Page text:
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And These are Their Names... Identifying the Death March Victims Buried in a Mass Grave in Poland
Yad Vashem And These are Their Names... Identifying the Death March Victims Buried in a Mass Grave in Poland

David Pastel Magen David

Auschwitz no. 43405

Passover Seder in Beaune-la-Rolande, 1 April 1942, Group photograph including David Pastel David Pastel and his son Aharon David Pastel's passport photograph
Ludwig Wörl as a prisoner in Auschwitz Wörl's name on a list of Auschwitz prisoners Ludwig Wörl at the reception held in his honour in Israel, 1965. Wörl is standing next to the column marked 'X' Ludwig Wörl

David Pastel was born to Aharon and Gita (née Minsles) on the 15th of January 1901 in Stojanów, Tarnopol, Poland.

Pastel, a tradesman, was married to Leonora and the family lived in the heart of the Jewish quarter of Paris at 17 Rue Pavée. Their son Aharon was born in 1932. Leonora and her son Aharon were French citizens.

Pastel was a Polish citizen and did not receive French citizenship. With the outbreak of WWII he served in the French Foreign Legion, probably in the Polish Brigade.
On the 14th of May, 1941, Pastel was arrested in the wave of arrests of Jews who did not have French citizenship and was sent to the transit and concentration camp Beaune-la-Rolande.

On the 28th of June 1942 Pastel was transferred from Beaune-la-Rolande on Transport No. 5 to Auschwitz.

On the 30th of June 1942, with the arrival of the transport to Auschwitz, Pastel passed the selection and received the number 43405.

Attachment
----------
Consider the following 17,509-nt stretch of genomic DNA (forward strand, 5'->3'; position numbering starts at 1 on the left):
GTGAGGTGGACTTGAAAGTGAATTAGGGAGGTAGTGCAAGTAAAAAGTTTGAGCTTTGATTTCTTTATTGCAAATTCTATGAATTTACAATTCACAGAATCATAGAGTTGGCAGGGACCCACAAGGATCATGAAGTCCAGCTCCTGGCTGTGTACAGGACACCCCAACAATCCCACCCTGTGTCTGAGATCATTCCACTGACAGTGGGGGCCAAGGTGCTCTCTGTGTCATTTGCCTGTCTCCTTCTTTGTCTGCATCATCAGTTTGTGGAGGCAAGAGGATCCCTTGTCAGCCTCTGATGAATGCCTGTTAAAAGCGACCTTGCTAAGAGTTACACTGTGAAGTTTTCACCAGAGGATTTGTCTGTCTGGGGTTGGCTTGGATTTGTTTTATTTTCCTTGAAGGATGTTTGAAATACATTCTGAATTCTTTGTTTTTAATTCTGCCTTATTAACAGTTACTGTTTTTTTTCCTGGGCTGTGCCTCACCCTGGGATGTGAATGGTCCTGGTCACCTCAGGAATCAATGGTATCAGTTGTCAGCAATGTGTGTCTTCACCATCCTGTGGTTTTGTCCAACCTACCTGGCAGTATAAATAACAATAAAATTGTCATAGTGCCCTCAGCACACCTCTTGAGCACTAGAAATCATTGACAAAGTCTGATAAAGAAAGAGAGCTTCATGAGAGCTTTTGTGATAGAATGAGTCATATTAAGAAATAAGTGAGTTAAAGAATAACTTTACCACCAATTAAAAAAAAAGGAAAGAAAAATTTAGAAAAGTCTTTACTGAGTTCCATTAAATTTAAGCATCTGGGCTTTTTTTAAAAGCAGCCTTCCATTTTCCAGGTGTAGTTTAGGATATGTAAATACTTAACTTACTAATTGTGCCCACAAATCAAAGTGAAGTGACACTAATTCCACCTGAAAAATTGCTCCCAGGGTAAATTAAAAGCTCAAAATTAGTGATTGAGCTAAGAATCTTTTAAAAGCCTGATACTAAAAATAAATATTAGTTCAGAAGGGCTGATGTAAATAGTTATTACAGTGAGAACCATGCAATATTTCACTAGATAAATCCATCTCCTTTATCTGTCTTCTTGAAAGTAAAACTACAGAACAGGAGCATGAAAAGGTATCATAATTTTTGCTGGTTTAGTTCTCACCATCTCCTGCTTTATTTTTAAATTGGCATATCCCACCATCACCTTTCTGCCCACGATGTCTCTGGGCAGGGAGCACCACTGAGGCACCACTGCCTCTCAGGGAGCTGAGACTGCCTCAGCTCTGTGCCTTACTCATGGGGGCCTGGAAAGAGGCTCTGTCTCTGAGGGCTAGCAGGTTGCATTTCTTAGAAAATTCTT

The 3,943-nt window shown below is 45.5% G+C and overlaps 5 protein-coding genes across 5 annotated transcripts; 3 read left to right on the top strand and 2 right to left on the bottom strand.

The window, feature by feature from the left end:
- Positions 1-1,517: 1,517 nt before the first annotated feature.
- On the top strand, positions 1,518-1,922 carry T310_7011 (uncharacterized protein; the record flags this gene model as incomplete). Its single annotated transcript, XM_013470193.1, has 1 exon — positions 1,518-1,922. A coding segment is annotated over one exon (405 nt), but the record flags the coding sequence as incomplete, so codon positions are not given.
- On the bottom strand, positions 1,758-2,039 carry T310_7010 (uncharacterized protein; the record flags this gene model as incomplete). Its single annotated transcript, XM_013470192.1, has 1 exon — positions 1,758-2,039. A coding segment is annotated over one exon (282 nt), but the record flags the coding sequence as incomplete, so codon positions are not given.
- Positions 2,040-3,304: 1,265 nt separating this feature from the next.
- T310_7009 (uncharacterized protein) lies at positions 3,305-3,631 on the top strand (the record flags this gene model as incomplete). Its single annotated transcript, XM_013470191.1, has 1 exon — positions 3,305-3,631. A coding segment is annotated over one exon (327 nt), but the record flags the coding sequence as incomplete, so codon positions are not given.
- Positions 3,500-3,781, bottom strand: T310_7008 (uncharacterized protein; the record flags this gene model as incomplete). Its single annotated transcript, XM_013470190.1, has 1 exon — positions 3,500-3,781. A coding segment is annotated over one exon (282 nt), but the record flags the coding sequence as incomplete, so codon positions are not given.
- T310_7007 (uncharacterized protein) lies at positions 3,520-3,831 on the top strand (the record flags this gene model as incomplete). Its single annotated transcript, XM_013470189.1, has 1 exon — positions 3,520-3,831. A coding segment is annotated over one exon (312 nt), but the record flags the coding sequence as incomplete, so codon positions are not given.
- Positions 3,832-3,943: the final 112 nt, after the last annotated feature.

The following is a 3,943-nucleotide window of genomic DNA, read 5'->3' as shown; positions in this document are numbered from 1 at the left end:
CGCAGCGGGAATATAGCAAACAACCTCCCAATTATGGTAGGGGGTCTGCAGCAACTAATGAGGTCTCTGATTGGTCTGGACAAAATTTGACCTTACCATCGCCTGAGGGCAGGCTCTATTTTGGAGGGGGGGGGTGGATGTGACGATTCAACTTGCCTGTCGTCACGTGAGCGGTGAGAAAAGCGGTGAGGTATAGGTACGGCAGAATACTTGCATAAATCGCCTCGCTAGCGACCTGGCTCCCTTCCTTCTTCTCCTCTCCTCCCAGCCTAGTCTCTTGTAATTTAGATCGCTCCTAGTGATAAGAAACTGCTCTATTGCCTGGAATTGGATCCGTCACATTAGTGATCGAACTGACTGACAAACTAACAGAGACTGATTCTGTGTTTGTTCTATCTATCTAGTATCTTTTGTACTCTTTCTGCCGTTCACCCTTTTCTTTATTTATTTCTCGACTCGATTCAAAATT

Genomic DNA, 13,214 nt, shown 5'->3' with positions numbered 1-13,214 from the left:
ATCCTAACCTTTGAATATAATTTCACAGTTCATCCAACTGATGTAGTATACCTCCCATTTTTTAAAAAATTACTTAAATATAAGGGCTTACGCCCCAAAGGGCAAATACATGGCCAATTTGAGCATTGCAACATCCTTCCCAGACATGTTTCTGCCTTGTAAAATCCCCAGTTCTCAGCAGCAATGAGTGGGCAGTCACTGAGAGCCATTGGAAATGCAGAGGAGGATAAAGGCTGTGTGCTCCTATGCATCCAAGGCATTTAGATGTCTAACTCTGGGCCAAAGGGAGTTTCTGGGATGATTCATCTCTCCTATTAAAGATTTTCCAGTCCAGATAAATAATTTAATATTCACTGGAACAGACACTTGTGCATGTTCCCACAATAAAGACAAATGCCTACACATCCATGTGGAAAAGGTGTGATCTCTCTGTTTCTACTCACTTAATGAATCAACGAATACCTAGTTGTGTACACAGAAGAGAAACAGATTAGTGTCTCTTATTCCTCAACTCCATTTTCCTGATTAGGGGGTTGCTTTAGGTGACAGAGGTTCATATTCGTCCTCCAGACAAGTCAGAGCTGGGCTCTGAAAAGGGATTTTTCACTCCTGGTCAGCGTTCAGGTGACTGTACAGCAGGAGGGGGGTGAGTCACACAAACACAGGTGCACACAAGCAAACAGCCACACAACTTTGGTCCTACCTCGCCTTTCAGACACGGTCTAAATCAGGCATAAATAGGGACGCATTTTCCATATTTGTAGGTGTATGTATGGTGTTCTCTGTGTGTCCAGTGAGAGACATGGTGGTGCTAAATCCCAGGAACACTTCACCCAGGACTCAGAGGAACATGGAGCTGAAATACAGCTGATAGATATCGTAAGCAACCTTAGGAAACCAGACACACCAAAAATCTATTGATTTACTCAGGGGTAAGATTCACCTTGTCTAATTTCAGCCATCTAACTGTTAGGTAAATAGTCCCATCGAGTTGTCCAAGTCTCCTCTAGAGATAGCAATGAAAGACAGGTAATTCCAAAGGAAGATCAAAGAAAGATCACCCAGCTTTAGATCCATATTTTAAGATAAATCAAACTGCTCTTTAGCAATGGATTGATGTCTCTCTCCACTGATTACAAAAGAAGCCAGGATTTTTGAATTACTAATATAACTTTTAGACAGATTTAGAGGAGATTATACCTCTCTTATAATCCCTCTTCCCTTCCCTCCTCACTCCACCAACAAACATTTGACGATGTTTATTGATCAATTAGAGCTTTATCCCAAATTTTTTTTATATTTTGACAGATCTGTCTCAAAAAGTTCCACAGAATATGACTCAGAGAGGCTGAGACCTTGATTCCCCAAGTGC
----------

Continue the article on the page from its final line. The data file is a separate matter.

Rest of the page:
Pastel was an inmate in Günthergrube coal mine, a sub-camp of Auschwitz, where he worked as the secretary for the camp elder, Lagerälteste Ludwig Wörl. In recognition of his help to the prisoners of the camp, Wörl was recognized as a Righteous Among the Nations by Yad Vashem in 1963.

During the Death March Pastel was shot by one of the guards accompanying the march, a German by the name of Erwin. In his testimony, Kopel Bojman, a Death March survivor recalls:

"They directed us towards the nearby forest… I saw from no great distance that Ludwig Wörl, dressed in black, was moving away from us in the direction of the train tracks. When we reached the forest they opened fire on us with machine guns. People fell, the commotion was great; the cries of the injured and the shooting… it was hell. When I heard the first shots I managed to fall to the ground on my face and to bury my head deep in the snow. I lay there until the shooting stopped and we heard "Get up! Get up! Let's go!..." In the forest a number of the murderers stayed behind, Erwin amongst them. I saw how he himself shot Pastel, Ludwig Wörl's secretary, he was a French Jew, very pleasant; Erwin killed him."

Ludwig Wörl later tried to prosecute Erwin but he was unable to locate any witnesses.

David Pastel's wife and son, Leonora and Aharon, survived in the south of France under assumed identities.

The Transport
Transport no. 5

an RSHA transport No. 5 departed Transit Camp Beaune-la-Rolande on the 28th of June 1942 and arrived at Auschwitz on the 30th of June 1942. On arrival 1004 men received the numbers 42777 – 43780 and thirty-four women received the numbers 8051 – 8084. Those sent on this transport included Jews with Polish citizenship. On the 15th of August 1942, 703 of the men who arrived on the transport were still living. Six and a half weeks following their arrival at Auschwitz, around a third of the men who had arrived on transport no. 5, 301 in number, had been murdered.

In 1945 there were only 49 survivors of this transport.

Do you have any additional information about this person? Contact Yad Vashem.